This Study Tells You How Much Rest You Need During the Bench Press to Build Muscle & Strength

Every Monday and in gyms worldwide, tribes of teenagers congregate on one of the bench press stations at their local gym. They take turns performing sets to, basically, failure. Sometimes, it’s four or five people tag-teaming the same barbell. If you’re at the back of the line, you’re probably waiting at least several minutes for your turn.

Most people consider training that way suboptimal for chest hypertrophy. A new study out of the Journal of Sports Sciences disagrees: long(er) rest periods seem to correlate to better performance in the bench press, whether training for strength or hypertrophy. (1)

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What the Study Says

The paper published in Dec. 2023 was authored by Janićijević & colleagues and is titled, “Optimizing mechanical performance in the bench press: The combined influence of inter-set rest periods and proximity to failure.”

In short, the researchers’ data showed that rest periods of up to five minutes between sets of bench press exercises promoted better performance than resting for one or three minutes.

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What They Did

Janićijević et al. took a small group of “physically active individuals” and assigned them various bench press protocols. Here’s a breakdown:

23 participants (15 men and 8 women) were divided into one of three groups.

The three groups rested for either one, three, or five minutes between sets of the Smith machine bench press.

Subjects performed six separate workouts of four sets at roughly 75% of their 1-rep max.

For the first three workouts, participants were instructed to stop benching with roughly six reps in reserve (RIR). During the latter three workouts, participants ceased at four RIR.

Researchers used participants’ bar velocity as a proxy for proximity to failure.

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What They Found

Overall, the findings of this study paint a fairly intuitive picture. Longer relative rest periods support better strength training performance than brief rest, a prescription echoed by other similar studies in the past. (2)(3) But that’s not all:

Rest period duration becomes more of a factor the heavier you’re lifting, in general.

This may be attributed to the different energetic resources your body relies on for bouts of activity with different durations. Your muscles and central nervous system need more time to bounce back from heavier lifting than they do from lighter, endurance-focused sets.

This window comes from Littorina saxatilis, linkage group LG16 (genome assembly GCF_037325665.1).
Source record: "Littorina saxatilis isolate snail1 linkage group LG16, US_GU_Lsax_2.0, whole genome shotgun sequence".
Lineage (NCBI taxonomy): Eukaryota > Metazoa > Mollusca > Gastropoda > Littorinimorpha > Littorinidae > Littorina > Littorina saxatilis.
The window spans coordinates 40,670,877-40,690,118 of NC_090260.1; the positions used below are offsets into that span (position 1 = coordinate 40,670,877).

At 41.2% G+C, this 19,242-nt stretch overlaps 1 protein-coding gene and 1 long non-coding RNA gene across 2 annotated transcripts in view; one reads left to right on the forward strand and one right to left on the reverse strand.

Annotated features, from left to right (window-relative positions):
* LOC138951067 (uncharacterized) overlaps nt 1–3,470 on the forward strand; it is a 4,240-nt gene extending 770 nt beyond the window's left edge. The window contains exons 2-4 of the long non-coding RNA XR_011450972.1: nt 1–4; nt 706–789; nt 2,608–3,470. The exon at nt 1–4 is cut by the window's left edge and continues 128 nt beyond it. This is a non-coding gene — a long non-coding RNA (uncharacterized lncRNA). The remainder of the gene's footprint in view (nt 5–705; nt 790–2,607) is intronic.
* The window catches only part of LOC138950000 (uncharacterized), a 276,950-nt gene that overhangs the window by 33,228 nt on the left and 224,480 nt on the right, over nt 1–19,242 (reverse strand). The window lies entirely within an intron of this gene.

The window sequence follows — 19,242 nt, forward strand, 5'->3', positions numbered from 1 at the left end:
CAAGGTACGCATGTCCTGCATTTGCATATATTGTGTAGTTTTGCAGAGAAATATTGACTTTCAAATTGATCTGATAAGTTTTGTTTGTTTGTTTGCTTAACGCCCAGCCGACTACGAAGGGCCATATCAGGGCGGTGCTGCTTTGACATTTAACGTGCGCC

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Power output (via bar velocity) diminishes rapidly with shorter rest periods.

This finding aligns with most contemporary sports science perspectives. The more explosively you try to lift, the longer you need to rest. One essential caveat to this study is that the authors zeroed in on how rest periods influence sets not taken to absolute failure.

These findings may not apply if you bench press for as many repetitions as possible during your chest workouts. That said, training to absolute failure is not strictly required to build muscle or increase strength. (4)


No study is without its limitations, and this paper, while valuable, shouldn’t necessarily shut the book on rest periods during bodybuilding workouts or powerlifting training sessions.

Participant Group: With only 23 total participants, the sample size was fairly small.

Sex Disparity: The authors recruited almost twice as many men as women, which may have colored their data somewhat.

Exercise Selection: This study was conducted on the Smith machine bench press instead of the free-weight barbell bench.

What You Should Do

According to the authors’ remarks from the paper’s abstract, “to maintain bench press mechanical performance, five-minute inter-set rest periods are necessary when sets are terminated close to failure.”

They indicate that if you prefer to train a bit further away from failure — as in, lifting lighter weights — shorter rest periods of around three minutes won’t dampen performance much.

BarBend tester using REP Fitness bench for bench press.

Taking five minutes to rest between sets doesn’t appear to harm strength or muscle-building efforts. That crowd of high schoolers you see “4v1’ing” the bench press on Monday nights might’ve been on to something after all.

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Janićijević, D., Miras-Moreno, S., Morenas-Aguilar, M. D., Moraga-Maureira, E., Weakley, J., & García-Ramos, A. (2023). Optimizing mechanical performance in the bench press: The combined influence of inter-set rest periods and proximity to failure. Journal of sports sciences41(24), 2193–2200.

de Salles, B. F., Simão, R., Miranda, F., Novaes, J.daS., Lemos, A., & Willardson, J. M. (2009). Rest interval between sets in strength training. Sports medicine (Auckland, N.Z.)39(9), 765–777.

Senna, Gilmar W.; Willardson, Jeffrey M.; Scudese, Estevão; Simão, Roberto; Queiroz, Cristiano; Avelar, Raoni; Martin Dantas, Estélio H.. Effect of Different Interset Rest Intervals on Performance of Single and Multijoint Exercises With Near-Maximal Loads. Journal of Strength and Conditioning Research 30(3):p 710-716, March 2016.

Grgic J, Schoenfeld BJ, Orazem J, Sabol F. Effects of resistance training performed to repetition failure or non-failure on muscular strength and hypertrophy: A systematic review and meta-analysis. J Sport Health Sci. 2022 Mar;11(2):202-211. doi: 10.1016/j.jshs.2021.01.007. Epub 2021 Jan 23. PMID: 33497853; PMCID: PMC9068575.

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